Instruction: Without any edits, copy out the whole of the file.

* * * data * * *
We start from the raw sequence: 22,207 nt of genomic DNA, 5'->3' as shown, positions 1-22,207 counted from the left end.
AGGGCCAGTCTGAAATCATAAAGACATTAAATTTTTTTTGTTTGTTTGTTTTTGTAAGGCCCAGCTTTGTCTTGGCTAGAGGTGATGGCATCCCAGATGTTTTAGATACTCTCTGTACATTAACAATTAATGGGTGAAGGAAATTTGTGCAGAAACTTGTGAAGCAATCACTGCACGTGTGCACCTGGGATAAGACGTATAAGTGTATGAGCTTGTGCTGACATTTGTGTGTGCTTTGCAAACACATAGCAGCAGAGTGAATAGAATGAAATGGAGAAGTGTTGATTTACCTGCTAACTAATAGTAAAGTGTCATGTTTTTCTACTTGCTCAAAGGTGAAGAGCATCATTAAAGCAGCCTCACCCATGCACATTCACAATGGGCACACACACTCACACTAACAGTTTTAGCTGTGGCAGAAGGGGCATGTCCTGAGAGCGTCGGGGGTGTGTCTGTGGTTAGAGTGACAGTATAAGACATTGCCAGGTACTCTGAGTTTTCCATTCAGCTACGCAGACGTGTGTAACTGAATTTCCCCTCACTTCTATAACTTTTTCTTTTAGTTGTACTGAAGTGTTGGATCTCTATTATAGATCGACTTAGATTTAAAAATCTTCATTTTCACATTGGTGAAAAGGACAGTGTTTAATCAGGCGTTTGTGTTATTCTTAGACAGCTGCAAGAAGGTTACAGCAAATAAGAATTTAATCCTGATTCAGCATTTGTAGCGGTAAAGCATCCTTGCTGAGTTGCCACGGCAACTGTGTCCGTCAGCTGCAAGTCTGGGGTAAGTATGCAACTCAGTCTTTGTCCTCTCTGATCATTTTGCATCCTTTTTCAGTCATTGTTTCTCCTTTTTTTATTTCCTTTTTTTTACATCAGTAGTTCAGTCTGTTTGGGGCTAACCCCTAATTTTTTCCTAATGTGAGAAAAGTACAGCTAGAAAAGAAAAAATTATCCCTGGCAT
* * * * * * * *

We start from the raw sequence: 22,207 nt of genomic DNA, 5'->3' as shown, positions 1-22,207 counted from the left end.
AGGGCCAGTCTGAAATCATAAAGACATTAAATTTTTTTTGTTTGTTTGTTTTTGTAAGGCCCAGCTTTGTCTTGGCTAGAGGTGATGGCATCCCAGATGTTTTAGATACTCTCTGTACATTAACAATTAATGGGTGAAGGAAATTTGTGCAGAAACTTGTGAAGCAATCACTGCACGTGTGCACCTGGGATAAGACGTATAAGTGTATGAGCTTGTGCTGACATTTGTGTGTGCTTTGCAAACACATAGCAGCAGAGTGAATAGAATGAAATGGAGAAGTGTTGATTTACCTGCTAACTAATAGTAAAGTGTCATGTTTTTCTACTTGCTCAAAGGTGAAGAGCATCATTAAAGCAGCCTCACCCATGCACATTCACAATGGGCACACACACTCACACTAACAGTTTTAGCTGTGGCAGAAGGGGCATGTCCTGAGAGCGTCGGGGGTGTGTCTGTGGTTAGAGTGACAGTATAAGACATTGCCAGGTACTCTGAGTTTTCCATTCAGCTACGCAGACGTGTGTAACTGAATTTCCCCTCACTTCTATAACTTTTTCTTTTAGTTGTACTGAAGTGTTGGATCTCTATTATAGATCGACTTAGATTTAAAAATCTTCATTTTCACATTGGTGAAAAGGACAGTGTTTAATCAGGCGTTTGTGTTATTCTTAGACAGCTGCAAGAAGGTTACAGCAAATAAGAATTTAATCCTGATTCAGCATTTGTAGCGGTAAAGCATCCTTGCTGAGTTGCCACGGCAACTGTGTCCGTCAGCTGCAAGTCTGGGGTAAGTATGCAACTCAGTCTTTGTCCTCTCTGATCATTTTGCATCCTTTTTCAGTCATTGTTTCTCCTTTTTTTATTTCCTTTTTTTTACATCAGTAGTTCAGTCTGTTTGGGGCTAACCCCTAATTTTTTCCTAATGTGAGAAAAGTACAGCTAGAAAAGAAAAAATTATCCCTGGCAT